Where to go for an art experience while living in Japan
Wherever we are in the world, we can never get rid of arts and its influences to our existence, especially when we happen to be lovers of all things creative. Living in Japan can be an art experience of a lifetime too, as it is a country where arts and culture- the treasures of its past, are well-preserved amidst the fast technological advancement of the modern times.
When in Japan, here are some of the places you should never miss to visit.
Ueno Park, Tokyo. When I visited Japan last year, I stayed in a hotel in Ueno, a few walks away from the JR Station and Ueno Park, where a number of temples, art and science museums are. When in Ueno, you can visit the Tokyo National Museum, Tokyo Metropolitan Art Museum, and the National Museum of Western Art.
1. Tokyo Metropolitan Art Museum
The Tokyo Metropolitan Art Museum displays a variety of arts in its six galleries, where various artists and art groups hold temporary exhibits. The museum opens at 9:30 am and closes at 5:30 pm, except on Fridays when it’s open until 8:00 pm. Some of the exhibits here require a certain fee but worry not because there are plenty of others that are free.
2. Tokyo National Museum
The Tokyo National Museum is the oldest, having opened in 1872, and the largest museum in Japan that houses collection of country’s national treasures, art and archeological objects and historical documents. It is open from 9:30 am until 5:00 pm and extends its hours on Fridays and weekends. If you are an art-nerd, you will love the fact that the museum also conducts research about its collections – books, photographs, fine arts, among others – and these research studies are made available to scholars, as well. Lectures and gallery talks are also held at times.
3. National Museum of Western Art
The National Museum of Western Art houses displays and exhibits of European artists. It is considered a World Heritage site, too. It opens from 9:30 am until 5:30 pm. The museum is easy to spot because as soon as you enter the facade of the museum, you will be welcomed by some of the famous western sculptures like The Thinker and the Gates of Hell.
4. Roppongi Art Triangle
Roppongi Art Triangle, Tokyo. A five minute walk from the Roppongi Subway Station will take you to the Mori Tower in Roppongi Hills where the Mori Museum is located. It houses different exhibitions of contemporary art from around the world. Admission to the museum varies and depends on the current displays, and its opening hours are from 10 am until 10 pm, except on Tuesday when it is only open until 5 p.m.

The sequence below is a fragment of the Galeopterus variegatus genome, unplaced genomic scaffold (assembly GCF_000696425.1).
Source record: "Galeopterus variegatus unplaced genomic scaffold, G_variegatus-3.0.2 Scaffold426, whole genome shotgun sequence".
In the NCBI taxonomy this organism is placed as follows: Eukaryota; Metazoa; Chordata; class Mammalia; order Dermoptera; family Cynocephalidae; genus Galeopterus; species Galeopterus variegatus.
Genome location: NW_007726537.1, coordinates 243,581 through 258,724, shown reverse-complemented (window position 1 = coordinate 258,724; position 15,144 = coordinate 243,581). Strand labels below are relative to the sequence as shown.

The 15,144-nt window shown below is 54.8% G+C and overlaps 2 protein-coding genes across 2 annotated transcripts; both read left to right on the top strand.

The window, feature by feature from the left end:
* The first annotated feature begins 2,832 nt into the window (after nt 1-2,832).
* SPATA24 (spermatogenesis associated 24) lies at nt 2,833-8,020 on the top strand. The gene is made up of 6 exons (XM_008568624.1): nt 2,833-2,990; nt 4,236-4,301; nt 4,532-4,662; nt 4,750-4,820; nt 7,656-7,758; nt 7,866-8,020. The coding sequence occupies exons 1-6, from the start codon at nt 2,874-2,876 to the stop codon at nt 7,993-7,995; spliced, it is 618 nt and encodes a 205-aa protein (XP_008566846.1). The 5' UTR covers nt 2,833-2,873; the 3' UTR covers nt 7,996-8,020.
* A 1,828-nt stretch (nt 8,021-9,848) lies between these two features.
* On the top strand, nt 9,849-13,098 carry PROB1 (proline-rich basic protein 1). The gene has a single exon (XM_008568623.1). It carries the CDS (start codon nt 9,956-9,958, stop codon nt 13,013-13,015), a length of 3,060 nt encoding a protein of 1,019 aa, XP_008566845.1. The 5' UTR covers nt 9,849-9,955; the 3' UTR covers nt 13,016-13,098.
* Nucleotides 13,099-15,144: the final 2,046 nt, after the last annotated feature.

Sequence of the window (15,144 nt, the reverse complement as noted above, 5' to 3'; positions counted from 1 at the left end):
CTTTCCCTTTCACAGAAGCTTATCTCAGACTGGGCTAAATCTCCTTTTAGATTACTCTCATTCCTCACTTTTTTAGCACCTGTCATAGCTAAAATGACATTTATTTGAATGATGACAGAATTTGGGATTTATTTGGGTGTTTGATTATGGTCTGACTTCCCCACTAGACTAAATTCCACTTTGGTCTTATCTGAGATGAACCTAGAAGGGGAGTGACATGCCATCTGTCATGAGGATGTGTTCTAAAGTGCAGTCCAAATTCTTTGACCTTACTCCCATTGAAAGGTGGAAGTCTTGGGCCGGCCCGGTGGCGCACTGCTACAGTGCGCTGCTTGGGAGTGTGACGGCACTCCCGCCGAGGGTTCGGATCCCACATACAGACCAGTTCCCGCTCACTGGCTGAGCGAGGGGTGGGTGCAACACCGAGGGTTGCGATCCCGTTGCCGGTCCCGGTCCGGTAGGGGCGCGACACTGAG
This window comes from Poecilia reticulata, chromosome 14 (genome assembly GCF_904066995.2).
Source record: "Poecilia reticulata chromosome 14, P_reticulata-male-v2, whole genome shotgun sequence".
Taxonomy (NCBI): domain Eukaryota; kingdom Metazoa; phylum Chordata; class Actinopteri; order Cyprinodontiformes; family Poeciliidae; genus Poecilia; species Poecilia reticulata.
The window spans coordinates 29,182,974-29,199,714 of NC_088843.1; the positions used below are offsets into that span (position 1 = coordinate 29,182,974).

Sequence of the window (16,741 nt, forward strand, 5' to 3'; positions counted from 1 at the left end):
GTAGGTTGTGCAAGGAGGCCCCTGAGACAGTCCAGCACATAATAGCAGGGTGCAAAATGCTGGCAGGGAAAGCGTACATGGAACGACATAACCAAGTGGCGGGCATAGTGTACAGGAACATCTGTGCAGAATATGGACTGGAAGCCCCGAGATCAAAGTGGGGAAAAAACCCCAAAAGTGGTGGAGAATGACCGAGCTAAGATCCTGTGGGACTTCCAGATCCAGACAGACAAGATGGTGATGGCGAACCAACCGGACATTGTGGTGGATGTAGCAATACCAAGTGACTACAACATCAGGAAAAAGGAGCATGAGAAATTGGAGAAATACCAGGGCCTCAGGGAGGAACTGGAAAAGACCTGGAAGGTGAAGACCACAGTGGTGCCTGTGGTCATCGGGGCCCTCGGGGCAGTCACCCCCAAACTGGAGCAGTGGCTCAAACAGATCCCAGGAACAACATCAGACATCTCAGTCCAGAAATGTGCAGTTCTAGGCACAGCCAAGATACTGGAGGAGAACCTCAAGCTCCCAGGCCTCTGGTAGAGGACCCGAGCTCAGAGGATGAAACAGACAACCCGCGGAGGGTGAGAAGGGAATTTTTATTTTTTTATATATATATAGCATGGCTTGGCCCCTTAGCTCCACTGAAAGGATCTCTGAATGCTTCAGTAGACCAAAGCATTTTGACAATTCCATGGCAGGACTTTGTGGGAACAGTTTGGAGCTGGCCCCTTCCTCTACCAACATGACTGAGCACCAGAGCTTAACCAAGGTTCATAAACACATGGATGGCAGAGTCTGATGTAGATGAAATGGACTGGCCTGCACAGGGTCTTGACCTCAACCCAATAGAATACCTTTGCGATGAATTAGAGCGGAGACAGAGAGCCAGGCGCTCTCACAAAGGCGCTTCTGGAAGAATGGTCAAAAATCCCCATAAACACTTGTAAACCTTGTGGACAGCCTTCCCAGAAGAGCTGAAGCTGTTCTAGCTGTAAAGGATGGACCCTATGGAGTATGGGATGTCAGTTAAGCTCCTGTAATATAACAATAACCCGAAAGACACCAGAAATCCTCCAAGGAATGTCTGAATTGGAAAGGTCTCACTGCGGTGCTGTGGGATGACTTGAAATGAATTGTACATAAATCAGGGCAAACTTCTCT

You can also visit the National Art Center, a government-run art museum that hosts temporary exhibits of some high profile artists in Japan. It is open from 10 am until 6 pm and until 8 pm on Fridays.
You can’t miss the Suntory Museum of Art, too, located near Exit 8 of the Roppongi Subway Station. This museum showcases art exhibits about the mundane of everyday life. It is open from 10 am until 6 pm except on Fridays and Saturdays when it is open until 8 p.m. Take note that the museum is also closed on Tuesdays.
Adachi Museum of Art
Yasugi City. When you happen to be living in Shimane Prefecture, specifically in Furukawa-cho, Yasugi City, you can’t miss a visit at the famous Adachi Museum of Art. The museum is named after its founder, Adachi Zenko, who established it in 1980. It houses several works of the famous artist Yokohama Taikan like Summer, Mountain after a shower and Autumn Leaves.
The museum is also famous for its great gardens – The Dry Landscape Garden , The Moss Garden, The Garden of Juryu-an, The White Gravel and Pine Garden, The Pond Garden, The Kikaku Waterfall, and the Gardens in the Four Seasons – which are considered living Japanese paintings. The Adachi Museum of Art is listed as a three-star site in the Michelin Green Guide Japan.
Naruto City. When in Tokushima Prefecture, don’t miss the opportunity to visit the world’s first ceramic board masterpiece art museum in Naruto City – the Otsuka Museum of Art. This museum reproduces thousand of powerful works of the Western arts in its original dimension using ceramic board. The museum houses a collection from more than 190 art museums from different countries.
Kyoto City. For manga lovers out there who are living in Kyoto, don’t miss a visit at the Kyoto International Manga Museum. It is both a museum and a library where more than 300,000 items are preserved and exhibited, and some of these date back to the woodblock prints of the Edo period, magazines of the Meiji, Taisho and early Showa period, and 50,000 manga volumes from the 1970s until 2005, among others. Some of the ongoing research on manga culture are also made available to the public through exhibits, lectures and workshops held in the museum.